First, let’s look at your cites.

Your Wikipedia cite gives some very general background but the only dates given are in association with British immigrants from the 17th and 18th centuries. It doesn’t get any more specific than that.

Your “linguist on the subject” makes no mention whatsoever of the “southern” accent and says only that accents develop gradually. But this is my point, the one that I’ve been putting into all my posts. Thank you for the backup but it is not needed nor germane at this point.

That’s it for post #36.

In post #37, you have no cites at all. Not one.

You do have another series of mere assertions, although many of them are on peripheral subjects. I’ll go one more round on this, demonstrating why even your peripheral statements are wrong and your logic is faulty, but that’s my limit unless you go read some books and bring back some specific information that is pertinent to the core subject.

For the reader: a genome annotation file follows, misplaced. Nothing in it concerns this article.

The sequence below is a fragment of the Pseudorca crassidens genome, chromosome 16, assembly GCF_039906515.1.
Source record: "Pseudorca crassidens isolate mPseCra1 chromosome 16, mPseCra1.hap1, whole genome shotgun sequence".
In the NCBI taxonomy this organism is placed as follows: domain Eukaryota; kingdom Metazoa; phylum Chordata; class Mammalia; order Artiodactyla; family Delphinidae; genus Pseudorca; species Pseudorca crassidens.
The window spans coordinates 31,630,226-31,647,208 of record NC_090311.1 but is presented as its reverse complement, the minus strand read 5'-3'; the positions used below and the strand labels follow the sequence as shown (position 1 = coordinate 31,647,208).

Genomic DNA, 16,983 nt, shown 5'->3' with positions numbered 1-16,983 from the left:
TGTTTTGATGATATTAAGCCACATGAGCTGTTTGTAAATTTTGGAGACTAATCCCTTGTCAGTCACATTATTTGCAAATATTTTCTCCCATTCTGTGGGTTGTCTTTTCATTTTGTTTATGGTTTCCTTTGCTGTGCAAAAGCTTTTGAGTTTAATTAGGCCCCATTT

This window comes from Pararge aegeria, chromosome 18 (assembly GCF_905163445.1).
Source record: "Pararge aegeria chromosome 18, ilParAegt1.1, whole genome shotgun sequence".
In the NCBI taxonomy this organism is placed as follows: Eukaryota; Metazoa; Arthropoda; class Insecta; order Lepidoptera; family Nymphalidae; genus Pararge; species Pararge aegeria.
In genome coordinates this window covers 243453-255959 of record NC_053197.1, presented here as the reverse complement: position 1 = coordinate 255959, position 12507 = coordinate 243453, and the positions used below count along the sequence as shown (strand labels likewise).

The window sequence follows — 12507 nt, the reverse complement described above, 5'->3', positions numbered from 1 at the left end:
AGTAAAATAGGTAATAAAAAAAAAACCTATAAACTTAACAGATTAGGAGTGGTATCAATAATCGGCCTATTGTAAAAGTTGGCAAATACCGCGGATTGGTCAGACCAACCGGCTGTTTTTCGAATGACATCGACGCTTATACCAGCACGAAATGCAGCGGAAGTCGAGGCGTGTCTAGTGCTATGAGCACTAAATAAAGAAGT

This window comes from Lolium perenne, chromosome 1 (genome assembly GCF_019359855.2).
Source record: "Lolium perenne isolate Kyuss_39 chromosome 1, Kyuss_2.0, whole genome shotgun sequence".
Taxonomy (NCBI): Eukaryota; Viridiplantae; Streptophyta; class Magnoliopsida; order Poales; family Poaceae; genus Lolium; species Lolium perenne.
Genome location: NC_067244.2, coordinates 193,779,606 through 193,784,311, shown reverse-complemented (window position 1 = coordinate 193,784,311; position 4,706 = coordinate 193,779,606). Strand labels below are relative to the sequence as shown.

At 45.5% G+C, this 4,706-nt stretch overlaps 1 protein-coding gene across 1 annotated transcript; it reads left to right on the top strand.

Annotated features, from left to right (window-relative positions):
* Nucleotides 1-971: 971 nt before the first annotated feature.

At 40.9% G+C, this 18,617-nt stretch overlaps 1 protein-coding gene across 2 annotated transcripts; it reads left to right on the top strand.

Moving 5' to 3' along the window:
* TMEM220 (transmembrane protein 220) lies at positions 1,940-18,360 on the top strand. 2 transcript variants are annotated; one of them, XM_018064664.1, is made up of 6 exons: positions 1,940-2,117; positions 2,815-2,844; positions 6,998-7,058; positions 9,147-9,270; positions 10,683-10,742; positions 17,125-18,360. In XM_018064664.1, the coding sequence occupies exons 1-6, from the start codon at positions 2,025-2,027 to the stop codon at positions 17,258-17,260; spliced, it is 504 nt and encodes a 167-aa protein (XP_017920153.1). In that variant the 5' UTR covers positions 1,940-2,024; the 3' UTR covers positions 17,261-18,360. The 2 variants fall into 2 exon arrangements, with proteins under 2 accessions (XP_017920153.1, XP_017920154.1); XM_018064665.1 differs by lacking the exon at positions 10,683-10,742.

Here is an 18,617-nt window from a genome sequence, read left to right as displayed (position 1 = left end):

In post #37 you cite two posters on the current state of the accent in Virginia, but somehow use this to backdate the development of the accent 200 years. You wrote, “Your error is in thinking that Alexandria, Virginia today is the same place (dialectally) as it was in 1807.” but in fact, that is exactly what you do in your quotes from those posters. They have nothing to contribute about the way the accents used to be, just what they are now.